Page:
Homeless on Purpose

The latest entry in a series of interviews about subculture in America.


September 18 • 4:00 AM

Why Original Artworks Move Us More Than Reproductions

Researchers present evidence that hand-created artworks convey an almost magical sense of the artist’s essence.


September 17 • 4:00 PM

Why Gun Control Groups Have Moved Away From an Assault Weapons Ban

A decade after the ban expired, gun control groups say that focusing on other policies will save more American lives.


September 17 • 2:00 PM

Can You Make Two People Like Each Other Just By Telling Them That They Should?

OKCupid manipulates user data in an attempt to find out.


September 17 • 12:00 PM

Understanding ISIL Messaging Through Behavioral Science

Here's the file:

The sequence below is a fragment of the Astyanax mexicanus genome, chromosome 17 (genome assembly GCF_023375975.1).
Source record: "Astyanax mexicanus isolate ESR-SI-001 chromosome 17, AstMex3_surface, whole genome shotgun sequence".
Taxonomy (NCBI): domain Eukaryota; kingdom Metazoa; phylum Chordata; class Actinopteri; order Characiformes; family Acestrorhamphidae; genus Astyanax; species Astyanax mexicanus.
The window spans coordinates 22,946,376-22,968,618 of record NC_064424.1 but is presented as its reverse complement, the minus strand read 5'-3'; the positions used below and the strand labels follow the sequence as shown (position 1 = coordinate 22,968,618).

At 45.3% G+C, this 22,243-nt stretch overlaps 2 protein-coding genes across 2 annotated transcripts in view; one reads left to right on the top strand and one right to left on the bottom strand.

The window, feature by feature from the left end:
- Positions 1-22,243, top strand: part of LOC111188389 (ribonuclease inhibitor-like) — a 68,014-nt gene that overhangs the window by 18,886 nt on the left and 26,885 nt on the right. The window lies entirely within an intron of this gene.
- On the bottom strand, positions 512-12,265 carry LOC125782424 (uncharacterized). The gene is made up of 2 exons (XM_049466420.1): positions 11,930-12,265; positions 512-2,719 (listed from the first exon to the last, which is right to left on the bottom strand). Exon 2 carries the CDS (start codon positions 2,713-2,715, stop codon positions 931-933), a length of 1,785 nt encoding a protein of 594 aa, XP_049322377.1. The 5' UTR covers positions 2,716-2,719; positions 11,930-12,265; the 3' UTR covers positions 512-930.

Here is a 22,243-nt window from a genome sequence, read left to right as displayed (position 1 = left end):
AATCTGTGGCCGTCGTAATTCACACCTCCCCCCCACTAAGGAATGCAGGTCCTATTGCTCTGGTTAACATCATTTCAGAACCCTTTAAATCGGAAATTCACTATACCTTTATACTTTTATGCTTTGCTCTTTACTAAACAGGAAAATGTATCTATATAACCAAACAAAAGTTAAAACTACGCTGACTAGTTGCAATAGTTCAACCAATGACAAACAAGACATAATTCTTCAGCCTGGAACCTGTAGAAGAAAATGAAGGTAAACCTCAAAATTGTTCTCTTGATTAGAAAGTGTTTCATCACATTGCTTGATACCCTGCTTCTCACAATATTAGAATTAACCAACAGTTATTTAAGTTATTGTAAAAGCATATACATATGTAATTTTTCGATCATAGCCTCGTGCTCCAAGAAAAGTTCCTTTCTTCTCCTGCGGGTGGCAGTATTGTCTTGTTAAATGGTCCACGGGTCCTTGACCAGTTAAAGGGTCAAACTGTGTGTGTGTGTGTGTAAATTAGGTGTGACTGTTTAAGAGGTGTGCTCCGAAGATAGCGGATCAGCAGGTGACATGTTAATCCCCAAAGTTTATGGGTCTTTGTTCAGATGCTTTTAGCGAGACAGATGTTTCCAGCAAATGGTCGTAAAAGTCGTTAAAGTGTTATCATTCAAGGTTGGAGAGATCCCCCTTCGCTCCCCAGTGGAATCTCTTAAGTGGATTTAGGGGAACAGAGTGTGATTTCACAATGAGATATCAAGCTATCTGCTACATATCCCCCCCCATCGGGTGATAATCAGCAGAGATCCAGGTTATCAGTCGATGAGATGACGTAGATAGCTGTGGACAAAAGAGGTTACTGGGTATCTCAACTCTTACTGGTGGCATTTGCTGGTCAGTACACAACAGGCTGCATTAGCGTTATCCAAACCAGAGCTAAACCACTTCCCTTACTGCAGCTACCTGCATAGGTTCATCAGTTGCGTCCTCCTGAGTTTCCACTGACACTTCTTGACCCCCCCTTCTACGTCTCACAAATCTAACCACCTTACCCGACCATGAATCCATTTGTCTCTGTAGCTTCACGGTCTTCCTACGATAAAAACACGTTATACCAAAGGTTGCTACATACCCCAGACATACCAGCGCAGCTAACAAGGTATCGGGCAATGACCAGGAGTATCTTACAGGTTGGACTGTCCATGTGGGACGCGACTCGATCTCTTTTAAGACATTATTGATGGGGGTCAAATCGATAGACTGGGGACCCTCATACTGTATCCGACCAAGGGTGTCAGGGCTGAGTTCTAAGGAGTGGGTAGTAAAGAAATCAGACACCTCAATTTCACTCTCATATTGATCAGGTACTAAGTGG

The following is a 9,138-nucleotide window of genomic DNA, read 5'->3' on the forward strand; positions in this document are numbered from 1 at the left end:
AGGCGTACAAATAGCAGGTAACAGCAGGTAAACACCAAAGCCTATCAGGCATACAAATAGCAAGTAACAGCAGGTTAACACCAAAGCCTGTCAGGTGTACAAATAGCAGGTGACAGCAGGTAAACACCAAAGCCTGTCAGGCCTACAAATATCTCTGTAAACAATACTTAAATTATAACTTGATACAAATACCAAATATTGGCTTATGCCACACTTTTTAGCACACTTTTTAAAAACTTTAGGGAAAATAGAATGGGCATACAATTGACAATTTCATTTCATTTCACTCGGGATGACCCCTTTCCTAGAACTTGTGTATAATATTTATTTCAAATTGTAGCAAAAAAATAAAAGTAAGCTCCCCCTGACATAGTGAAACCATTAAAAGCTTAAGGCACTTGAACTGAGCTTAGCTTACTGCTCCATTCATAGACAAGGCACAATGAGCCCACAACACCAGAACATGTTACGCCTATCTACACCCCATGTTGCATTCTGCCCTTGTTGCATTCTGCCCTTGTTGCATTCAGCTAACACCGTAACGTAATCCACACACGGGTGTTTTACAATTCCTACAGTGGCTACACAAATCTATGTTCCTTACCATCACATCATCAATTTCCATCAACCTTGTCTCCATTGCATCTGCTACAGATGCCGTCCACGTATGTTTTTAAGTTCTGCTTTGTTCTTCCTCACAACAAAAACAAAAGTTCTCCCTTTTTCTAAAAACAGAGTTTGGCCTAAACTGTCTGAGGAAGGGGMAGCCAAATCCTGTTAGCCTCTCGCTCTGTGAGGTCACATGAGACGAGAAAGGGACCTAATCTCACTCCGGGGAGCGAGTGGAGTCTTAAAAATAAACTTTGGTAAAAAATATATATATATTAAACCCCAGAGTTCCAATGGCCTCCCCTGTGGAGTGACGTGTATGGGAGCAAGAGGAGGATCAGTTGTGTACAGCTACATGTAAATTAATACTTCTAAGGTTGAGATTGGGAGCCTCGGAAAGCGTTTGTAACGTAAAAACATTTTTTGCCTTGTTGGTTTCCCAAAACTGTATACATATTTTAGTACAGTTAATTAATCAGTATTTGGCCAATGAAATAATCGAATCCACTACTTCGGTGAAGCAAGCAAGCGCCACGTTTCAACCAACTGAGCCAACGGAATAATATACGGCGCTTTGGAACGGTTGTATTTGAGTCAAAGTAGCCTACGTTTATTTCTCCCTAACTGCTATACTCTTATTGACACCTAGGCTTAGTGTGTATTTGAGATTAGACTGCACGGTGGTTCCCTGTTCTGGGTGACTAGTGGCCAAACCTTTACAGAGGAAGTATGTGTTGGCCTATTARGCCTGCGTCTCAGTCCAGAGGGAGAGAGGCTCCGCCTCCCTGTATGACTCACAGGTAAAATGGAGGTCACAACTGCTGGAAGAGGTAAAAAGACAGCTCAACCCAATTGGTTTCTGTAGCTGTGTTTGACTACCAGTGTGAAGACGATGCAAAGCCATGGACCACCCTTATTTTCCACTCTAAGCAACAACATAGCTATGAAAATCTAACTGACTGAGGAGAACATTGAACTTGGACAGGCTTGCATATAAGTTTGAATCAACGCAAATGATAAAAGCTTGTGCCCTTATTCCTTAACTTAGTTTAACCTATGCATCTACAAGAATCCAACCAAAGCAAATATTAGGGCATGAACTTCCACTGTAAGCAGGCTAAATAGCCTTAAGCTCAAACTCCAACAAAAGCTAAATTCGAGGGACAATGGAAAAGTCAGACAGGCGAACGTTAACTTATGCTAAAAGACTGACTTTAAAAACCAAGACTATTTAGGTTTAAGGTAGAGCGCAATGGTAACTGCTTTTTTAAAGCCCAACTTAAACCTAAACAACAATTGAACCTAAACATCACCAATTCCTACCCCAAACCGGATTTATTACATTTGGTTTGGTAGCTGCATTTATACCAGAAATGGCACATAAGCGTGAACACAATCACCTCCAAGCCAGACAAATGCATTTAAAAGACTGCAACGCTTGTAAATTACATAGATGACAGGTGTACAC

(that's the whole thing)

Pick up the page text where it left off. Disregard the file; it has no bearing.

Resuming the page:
By generating propaganda that taps into individuals’ emotional and cognitive states, ISIL is better able motivate people to join their jihad.


Follow us


For Charitable Products, Sex Doesn’t Sell

Sexy women may turn heads, but for pro-social and charitable products, they won't change minds.

Carbon Taxes Really Do Work

A new study shows that taxing carbon dioxide emissions could actually work to reduce greenhouse gases without any negative effects on employment and revenues.

Savor Good Times, Get Through the Bad Ones—With Categories

Ticking off a category of things to do can feel like progress or a fun time coming to an end.

How to Build a Better Election

Elimination-style voting is harder to fiddle with than majority rule.

Do Conspiracy Theorists Feed on Unsuspecting Internet Trolls?

Not literally, but debunkers and satirists do fuel conspiracy theorists' appetites.

The Big One

One in three drivers in Brooklyn's Park Slope—at certain times of day—is just looking for parking. The same goes for drivers in Manhattan's SoHo. September/October 2014 new-big-one-3

Copyright © 2014 by Pacific Standard and The Miller-McCune Center for Research, Media, and Public Policy. All Rights Reserved.